MS Mom, good comment about the CSIP. Again, unless there is fidelity to what is stated, it's just a bunch of words. It allows Executive Directors the ability to check a box and said, "I got that done."

Teresa, that is my worry; that the district is seeing the racial bias training as a box to be checked.

Ivan, you ask many of the questions I did. There seem to be people who want to ignore important points that, as I pointed out, can help that school and this district learn. There was a counselor available. Again, two hours went by from the time of the threat and the student being sent to the office. What happened during that time with the principal and the counselor and the student is unknown. As well, we don't know why the teacher called the police but you can see that her first reaction wasn't to call the police; it was to have the student removed from the classroom.

1st Amendment said...

The police should not have been called. There are times when teachers do feel frightened. Are they receiving adequate support?

Bullys try and control individuals. Clearly, that is what is happening on SPS Community blog. Sorry this is happening to you.

I do find it interesting that the district's high ranking Ethnic Studies employee tells individuals that they don't have time to educate "white" people, but she had time to research your blog and post screen shots. Her time would be better spent educating people.

Jet City mom said...

I feel this is illustrative of why we need to lower class size.
What’s going on that a 10 yr old child feels they need to lash out, and the teacher doesn’t have enough rapport with her student for him to get to that point?

When kids aren’t getting adults to respond to them, they will escalate behavior until someone does.
They are still children.

House Bully said...

It is becoming increasingly clear that Tracy Castro- Gill is a bully. The intention of a bully is to control. At this point, she is trying to control Melissa.

I do find it interesting that Castro Gill uses social media to bully Melissa, but she doesn't have time ( her words) to educate "white' people. She does have time to post multiple screen shots of Melissa's blog, though.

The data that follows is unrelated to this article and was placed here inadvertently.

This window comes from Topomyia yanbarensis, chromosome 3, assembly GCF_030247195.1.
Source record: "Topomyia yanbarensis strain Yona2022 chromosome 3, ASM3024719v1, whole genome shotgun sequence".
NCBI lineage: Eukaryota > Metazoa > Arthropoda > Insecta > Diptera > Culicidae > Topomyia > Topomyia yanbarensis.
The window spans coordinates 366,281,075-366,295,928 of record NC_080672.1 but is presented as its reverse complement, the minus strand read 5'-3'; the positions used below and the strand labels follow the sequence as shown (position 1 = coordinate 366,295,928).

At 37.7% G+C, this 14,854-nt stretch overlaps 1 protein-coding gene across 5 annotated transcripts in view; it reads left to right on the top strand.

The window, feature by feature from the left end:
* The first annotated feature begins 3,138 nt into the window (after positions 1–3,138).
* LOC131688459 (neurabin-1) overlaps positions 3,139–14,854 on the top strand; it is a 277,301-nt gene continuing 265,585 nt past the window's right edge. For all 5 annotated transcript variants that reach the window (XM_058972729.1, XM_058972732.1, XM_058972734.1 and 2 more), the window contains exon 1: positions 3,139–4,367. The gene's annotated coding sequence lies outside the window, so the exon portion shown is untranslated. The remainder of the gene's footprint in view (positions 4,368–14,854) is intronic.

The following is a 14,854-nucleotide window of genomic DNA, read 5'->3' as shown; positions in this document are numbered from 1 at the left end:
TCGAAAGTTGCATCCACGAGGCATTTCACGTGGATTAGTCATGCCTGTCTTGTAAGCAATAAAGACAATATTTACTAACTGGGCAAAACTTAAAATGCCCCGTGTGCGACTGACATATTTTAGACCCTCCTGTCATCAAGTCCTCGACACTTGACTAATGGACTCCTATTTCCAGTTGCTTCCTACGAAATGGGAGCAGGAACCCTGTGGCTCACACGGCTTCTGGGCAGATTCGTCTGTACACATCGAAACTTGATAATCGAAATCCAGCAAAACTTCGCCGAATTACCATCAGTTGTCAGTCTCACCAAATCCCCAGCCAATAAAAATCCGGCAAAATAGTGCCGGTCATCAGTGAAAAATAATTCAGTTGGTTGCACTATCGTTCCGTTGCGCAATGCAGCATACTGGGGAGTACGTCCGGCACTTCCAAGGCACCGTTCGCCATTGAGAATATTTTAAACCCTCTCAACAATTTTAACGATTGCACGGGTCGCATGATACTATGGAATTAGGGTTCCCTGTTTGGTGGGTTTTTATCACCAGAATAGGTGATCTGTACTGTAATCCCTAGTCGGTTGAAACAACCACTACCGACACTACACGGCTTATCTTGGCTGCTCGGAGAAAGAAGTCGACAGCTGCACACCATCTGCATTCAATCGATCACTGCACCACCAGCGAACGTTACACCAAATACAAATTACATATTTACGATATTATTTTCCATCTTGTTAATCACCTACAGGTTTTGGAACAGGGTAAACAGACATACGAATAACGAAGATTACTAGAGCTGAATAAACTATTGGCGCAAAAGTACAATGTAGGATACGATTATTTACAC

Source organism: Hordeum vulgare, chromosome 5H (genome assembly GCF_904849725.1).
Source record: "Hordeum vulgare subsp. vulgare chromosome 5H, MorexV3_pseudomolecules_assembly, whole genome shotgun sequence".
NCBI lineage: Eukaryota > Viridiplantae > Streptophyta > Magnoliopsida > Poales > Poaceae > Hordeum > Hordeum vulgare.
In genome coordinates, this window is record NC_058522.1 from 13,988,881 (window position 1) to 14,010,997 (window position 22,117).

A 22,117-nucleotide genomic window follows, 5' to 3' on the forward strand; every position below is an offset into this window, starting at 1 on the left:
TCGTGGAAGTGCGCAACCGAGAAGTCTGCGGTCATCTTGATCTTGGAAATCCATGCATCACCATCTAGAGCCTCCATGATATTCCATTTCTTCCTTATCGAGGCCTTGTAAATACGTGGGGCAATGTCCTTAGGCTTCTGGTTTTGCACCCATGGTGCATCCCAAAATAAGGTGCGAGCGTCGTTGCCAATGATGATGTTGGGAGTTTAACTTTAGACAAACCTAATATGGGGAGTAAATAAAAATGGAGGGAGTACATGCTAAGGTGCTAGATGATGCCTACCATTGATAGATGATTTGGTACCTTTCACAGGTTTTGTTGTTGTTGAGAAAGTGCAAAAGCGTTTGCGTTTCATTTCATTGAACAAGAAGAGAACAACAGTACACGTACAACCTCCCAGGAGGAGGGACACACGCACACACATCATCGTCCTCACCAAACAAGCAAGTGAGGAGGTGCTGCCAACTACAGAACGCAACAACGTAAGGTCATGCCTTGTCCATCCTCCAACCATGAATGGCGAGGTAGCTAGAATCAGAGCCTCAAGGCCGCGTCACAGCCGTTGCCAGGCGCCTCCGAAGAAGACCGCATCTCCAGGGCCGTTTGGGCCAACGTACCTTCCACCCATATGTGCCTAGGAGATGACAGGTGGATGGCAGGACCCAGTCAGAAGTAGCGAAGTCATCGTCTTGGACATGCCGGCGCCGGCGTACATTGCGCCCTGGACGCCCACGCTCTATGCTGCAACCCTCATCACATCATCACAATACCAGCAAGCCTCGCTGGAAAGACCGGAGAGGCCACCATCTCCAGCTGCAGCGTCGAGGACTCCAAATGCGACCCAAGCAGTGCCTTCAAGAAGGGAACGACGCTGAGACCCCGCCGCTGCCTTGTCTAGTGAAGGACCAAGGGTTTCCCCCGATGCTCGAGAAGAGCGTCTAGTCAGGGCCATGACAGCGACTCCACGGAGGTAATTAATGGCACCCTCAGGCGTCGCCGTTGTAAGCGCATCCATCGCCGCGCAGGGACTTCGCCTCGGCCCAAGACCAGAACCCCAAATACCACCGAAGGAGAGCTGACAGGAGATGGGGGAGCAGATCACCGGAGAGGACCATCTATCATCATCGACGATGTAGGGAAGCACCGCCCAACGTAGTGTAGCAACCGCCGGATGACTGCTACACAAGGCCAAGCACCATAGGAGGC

Anonymous said...

SPS seems to do a lot of box-checking without actually carrying out what it's supposed to do. It's hard to look at this situation and conclude that SPS has done a good job at racial equity training.

As to Soup for Teachers, that story's pretty easy to tell. An immigrant mom started an FB group to side with the teachers and organize against the district in the September 2015 strike. People flocked to it out of a desire to 1) support teachers and 2) organize long-term for real accountability and change at SPS. The original founder had a mental health crisis and a set of parents stepped in to lead Soup. One of that set, Liza Rankin, quickly began marginalizing and pushing the other parent leaders aside, and over time began reorienting the group away from holding SPS accountable and organizing to change the district, and oriented it instead toward defense of the district. She began slapping down criticism of SPS leadership and their decisions, and changed the name of the group to reflect her unilateral actions.

All of this was apparently preparation for Liza running for school board as the JSCEE's handpicked candidate. Liza hijacked something she didn't build and has turned it against its original purpose. Keep this in mind when you cast your ballots.

Former Souper

Anonymous said...

It's sad that a group that started as a way to support teachers during a strike has turned into an avenue to spew hate and negativity. It's pretty ridiculous to me that members criticize non-POC to have an opinion on racism. And if a POC has an opinion that does not match their views, then they are called 'priviledged' or indoctrinated by white supremacy.

Enabling toxicity

Anonymous said...

I wouldn't advocate for Tracy Castro Gill, the way she speaks to people is not fitting of someone in her position. Bulling now seems to be a common attribute of many of the equity folks. You can see how some children might be mimicking the behaviors of these adults.

I didn't think the discourse could get much worst but folks we are at a 11.

Teachers aid

Janis said...

As I posted on Facebook, sadly it is not all that uncommon for SPS staff to call the police on elementary students. A couple of years ago, I made a public records act request to the Seattle Police Department about this issue. Many people would be surprised to find out how often this happens. My recollection is that many, if not most, of the calls concerned students who were receiving special education services. There are also some schools that called the police on students -- including very young students -- multiple times during the year. It's hard for me to understand how it's ever justifiable to call the police on an elementary student unless that student has a weapon.

After years of raising a child who had challenging behaviors when he was younger (and had the police called at school), I have learned that behavior is a form of communication for kids. When a student acts out in aggressive ways, it's usually a call for help because something is wrong. Discovering that something and addressing it is far more effective at reducing or eliminating the problematic behavior than focusing on the behavior itself.